Feast Review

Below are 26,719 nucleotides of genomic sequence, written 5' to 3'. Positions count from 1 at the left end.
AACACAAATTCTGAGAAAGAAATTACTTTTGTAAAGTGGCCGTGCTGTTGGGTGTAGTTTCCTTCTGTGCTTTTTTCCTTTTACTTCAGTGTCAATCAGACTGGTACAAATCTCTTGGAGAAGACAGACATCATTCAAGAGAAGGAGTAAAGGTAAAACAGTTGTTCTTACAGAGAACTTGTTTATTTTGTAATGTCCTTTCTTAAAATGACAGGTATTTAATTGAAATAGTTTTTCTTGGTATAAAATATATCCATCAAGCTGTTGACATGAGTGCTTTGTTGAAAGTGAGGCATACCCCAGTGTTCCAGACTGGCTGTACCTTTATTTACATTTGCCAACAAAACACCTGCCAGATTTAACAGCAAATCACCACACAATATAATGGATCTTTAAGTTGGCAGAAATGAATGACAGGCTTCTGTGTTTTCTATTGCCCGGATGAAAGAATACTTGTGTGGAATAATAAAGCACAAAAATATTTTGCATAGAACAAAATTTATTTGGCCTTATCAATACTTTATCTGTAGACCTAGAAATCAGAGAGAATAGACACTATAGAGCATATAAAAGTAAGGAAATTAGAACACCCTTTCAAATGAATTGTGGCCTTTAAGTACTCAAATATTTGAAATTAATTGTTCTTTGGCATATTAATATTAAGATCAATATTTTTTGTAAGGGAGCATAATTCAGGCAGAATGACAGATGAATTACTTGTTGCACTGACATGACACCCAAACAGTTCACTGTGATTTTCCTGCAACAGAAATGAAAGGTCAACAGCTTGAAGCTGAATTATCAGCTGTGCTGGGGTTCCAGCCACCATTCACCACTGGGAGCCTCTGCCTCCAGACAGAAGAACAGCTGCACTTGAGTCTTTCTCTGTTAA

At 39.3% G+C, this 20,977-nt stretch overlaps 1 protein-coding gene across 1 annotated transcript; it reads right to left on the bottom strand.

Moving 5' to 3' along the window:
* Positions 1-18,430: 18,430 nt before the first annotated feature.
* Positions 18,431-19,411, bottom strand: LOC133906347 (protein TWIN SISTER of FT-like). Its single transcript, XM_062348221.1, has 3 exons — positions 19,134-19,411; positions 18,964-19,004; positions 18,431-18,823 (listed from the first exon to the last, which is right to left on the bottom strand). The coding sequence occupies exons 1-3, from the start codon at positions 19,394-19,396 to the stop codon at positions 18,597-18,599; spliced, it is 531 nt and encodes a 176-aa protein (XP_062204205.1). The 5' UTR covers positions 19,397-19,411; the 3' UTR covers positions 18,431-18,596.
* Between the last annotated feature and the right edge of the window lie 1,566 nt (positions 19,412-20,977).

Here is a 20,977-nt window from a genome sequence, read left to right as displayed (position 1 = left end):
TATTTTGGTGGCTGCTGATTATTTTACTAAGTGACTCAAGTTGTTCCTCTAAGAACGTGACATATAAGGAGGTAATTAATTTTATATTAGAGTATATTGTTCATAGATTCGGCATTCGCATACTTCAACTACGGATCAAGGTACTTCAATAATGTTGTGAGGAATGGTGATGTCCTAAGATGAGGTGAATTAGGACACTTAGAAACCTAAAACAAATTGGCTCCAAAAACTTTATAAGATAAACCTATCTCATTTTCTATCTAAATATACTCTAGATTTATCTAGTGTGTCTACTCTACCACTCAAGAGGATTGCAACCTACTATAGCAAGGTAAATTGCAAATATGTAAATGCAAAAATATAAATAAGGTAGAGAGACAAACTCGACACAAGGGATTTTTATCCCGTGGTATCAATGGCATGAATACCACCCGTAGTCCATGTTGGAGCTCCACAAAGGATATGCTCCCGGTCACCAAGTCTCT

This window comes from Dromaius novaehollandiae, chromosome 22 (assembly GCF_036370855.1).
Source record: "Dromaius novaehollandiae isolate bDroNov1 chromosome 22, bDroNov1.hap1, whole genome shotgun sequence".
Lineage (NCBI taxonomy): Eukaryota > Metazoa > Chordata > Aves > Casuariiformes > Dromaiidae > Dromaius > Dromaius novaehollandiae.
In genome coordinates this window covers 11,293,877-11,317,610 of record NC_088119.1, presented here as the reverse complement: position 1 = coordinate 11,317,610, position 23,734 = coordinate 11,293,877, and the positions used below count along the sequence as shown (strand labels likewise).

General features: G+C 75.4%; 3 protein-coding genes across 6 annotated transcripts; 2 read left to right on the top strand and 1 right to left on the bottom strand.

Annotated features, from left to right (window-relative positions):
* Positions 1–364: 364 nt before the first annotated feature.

Guy walks into a bar…and all hell breaks loose! In a saloon in Nowheretown USA the regular Joes and Janes are doing the regular deeds when “Hero” (Eric Dane)–introduced via freeze-frame as all characters are with vital statistics typed out including life expectancy–bursts through the door bloodied and warning that “These things are coming.” Well let’s just say his “life expectancy” was ambitious. Then his er widow “Heroine” (Navi Rawat) bursts through the door with the same urgency. The motley crew of patrons and employees (Krista Allen Balthazar Getty Judah Friedlander Henry Rollins Clu Gulager and Duane Whitaker) are all caught off-guard but soon have to take the threat seriously. The threat as it turns out comes from monsters–as they are technically known in the film–stalking them from outside the bar. Which is never good. Like any true campy horror flick Feast’s cast is decidedly C-list (to put it mercifully). In fact if you watched the most recent season of Bravo’s Project Greenlight show–on which Feast was greenlit and filmed–you’re more likely to think of this group as reality TV stars than movie veterans which isn’t a knock on their talent! Rawat (TV’s The O.C. and Numb3rs) scores the meatiest role but doesn’t always look like the right choice for it. Getty who is slowly creeping towards possible “It” status is likable but snagging all the good lines never hurts. Friedlander is Hollywood’s most notorious “Oh that guy!” guy whom you’ll instantly recognize once you see him. Predictably he plays the doofus but plays it well. (Talk about being typecast!) The beautiful Allen maybe best known as George Clooney’s rumored on/off girlfriend can act but is perhaps too pretty for her own good a la pre-Monster Charlize Theron. And Rollins the aging punk-rock icon who usually plays harder-edged roles cleans up nice here so to speak. Project Greenlight is so much fun to watch but for director John Gulager the televised fishbowl that was his Hollywood directorial debut must’ve been absolute hell. With so much quibbling on the set and in the offices to concoct a product that both makes for great TV and a profitable movie–its quality seemed of secondary importance on the show–is so far from what moviemaking is about; the filmmaker’s (a.k.a. “winner” of the contest) voice if not entire career is automatically stifled in the process. As expected the show also turned Feast into a mess. The intros for each character and their life expectancy are somewhat clever (thanks to writers Marcus Dunstan and Patrick Melton) but not properly executed. From that point on Feast has moments that are fun in a sleazy way but most notably the director just seems absent or muted–there’s nothing distinctive which is where the director typically comes in. And the graininess hurts the film’s look often coming across as more of a student film than proper B-horror.